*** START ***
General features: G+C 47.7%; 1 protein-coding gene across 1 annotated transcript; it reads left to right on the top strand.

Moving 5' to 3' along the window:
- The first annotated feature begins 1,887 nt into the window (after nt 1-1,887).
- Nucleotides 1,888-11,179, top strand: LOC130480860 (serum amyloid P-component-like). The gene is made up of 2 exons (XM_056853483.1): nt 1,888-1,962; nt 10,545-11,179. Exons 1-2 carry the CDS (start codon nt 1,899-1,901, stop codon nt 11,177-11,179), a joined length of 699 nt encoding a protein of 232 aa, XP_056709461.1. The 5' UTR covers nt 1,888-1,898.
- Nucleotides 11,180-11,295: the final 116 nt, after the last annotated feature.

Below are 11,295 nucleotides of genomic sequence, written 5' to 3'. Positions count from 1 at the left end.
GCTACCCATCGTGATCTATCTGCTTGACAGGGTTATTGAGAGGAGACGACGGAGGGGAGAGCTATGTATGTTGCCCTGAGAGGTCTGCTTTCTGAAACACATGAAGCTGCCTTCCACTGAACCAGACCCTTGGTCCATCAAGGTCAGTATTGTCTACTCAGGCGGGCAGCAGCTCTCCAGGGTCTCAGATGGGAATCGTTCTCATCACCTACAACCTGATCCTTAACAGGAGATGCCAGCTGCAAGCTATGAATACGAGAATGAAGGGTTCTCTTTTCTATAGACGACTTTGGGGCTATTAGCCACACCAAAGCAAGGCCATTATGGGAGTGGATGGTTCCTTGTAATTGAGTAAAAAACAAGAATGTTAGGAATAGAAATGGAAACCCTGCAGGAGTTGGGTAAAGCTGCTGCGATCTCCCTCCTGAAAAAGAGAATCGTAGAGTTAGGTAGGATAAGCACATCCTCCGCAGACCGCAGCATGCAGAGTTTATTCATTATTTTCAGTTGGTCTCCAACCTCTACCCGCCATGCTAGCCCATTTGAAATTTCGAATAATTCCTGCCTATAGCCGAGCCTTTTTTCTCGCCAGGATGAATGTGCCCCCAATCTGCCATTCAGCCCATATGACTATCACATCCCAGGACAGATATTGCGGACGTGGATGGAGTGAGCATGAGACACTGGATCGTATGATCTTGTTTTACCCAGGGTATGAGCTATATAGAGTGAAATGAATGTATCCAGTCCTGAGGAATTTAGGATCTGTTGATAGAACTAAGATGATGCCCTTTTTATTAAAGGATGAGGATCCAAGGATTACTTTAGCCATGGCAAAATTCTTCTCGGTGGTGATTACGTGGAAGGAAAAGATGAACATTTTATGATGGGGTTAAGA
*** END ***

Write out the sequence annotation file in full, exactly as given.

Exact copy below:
General features: G+C 47.7%; 1 protein-coding gene across 1 annotated transcript; it reads left to right on the top strand.

Moving 5' to 3' along the window:
- The first annotated feature begins 1,887 nt into the window (after nt 1-1,887).
- Nucleotides 1,888-11,179, top strand: LOC130480860 (serum amyloid P-component-like). The gene is made up of 2 exons (XM_056853483.1): nt 1,888-1,962; nt 10,545-11,179. Exons 1-2 carry the CDS (start codon nt 1,899-1,901, stop codon nt 11,177-11,179), a joined length of 699 nt encoding a protein of 232 aa, XP_056709461.1. The 5' UTR covers nt 1,888-1,898.
- Nucleotides 11,180-11,295: the final 116 nt, after the last annotated feature.

Below are 11,295 nucleotides of genomic sequence, written 5' to 3'. Positions count from 1 at the left end.
GCTACCCATCGTGATCTATCTGCTTGACAGGGTTATTGAGAGGAGACGACGGAGGGGAGAGCTATGTATGTTGCCCTGAGAGGTCTGCTTTCTGAAACACATGAAGCTGCCTTCCACTGAACCAGACCCTTGGTCCATCAAGGTCAGTATTGTCTACTCAGGCGGGCAGCAGCTCTCCAGGGTCTCAGATGGGAATCGTTCTCATCACCTACAACCTGATCCTTAACAGGAGATGCCAGCTGCAAGCTATGAATACGAGAATGAAGGGTTCTCTTTTCTATAGACGACTTTGGGGCTATTAGCCACACCAAAGCAAGGCCATTATGGGAGTGGATGGTTCCTTGTAATTGAGTAAAAAACAAGAATGTTAGGAATAGAAATGGAAACCCTGCAGGAGTTGGGTAAAGCTGCTGCGATCTCCCTCCTGAAAAAGAGAATCGTAGAGTTAGGTAGGATAAGCACATCCTCCGCAGACCGCAGCATGCAGAGTTTATTCATTATTTTCAGTTGGTCTCCAACCTCTACCCGCCATGCTAGCCCATTTGAAATTTCGAATAATTCCTGCCTATAGCCGAGCCTTTTTTCTCGCCAGGATGAATGTGCCCCCAATCTGCCATTCAGCCCATATGACTATCACATCCCAGGACAGATATTGCGGACGTGGATGGAGTGAGCATGAGACACTGGATCGTATGATCTTGTTTTACCCAGGGTATGAGCTATATAGAGTGAAATGAATGTATCCAGTCCTGAGGAATTTAGGATCTGTTGATAGAACTAAGATGATGCCCTTTTTATTAAAGGATGAGGATCCAAGGATTACTTTAGCCATGGCAAAATTCTTCTCGGTGGTGATTACGTGGAAGGAAAAGATGAACATTTTATGATGGGGTTAAGA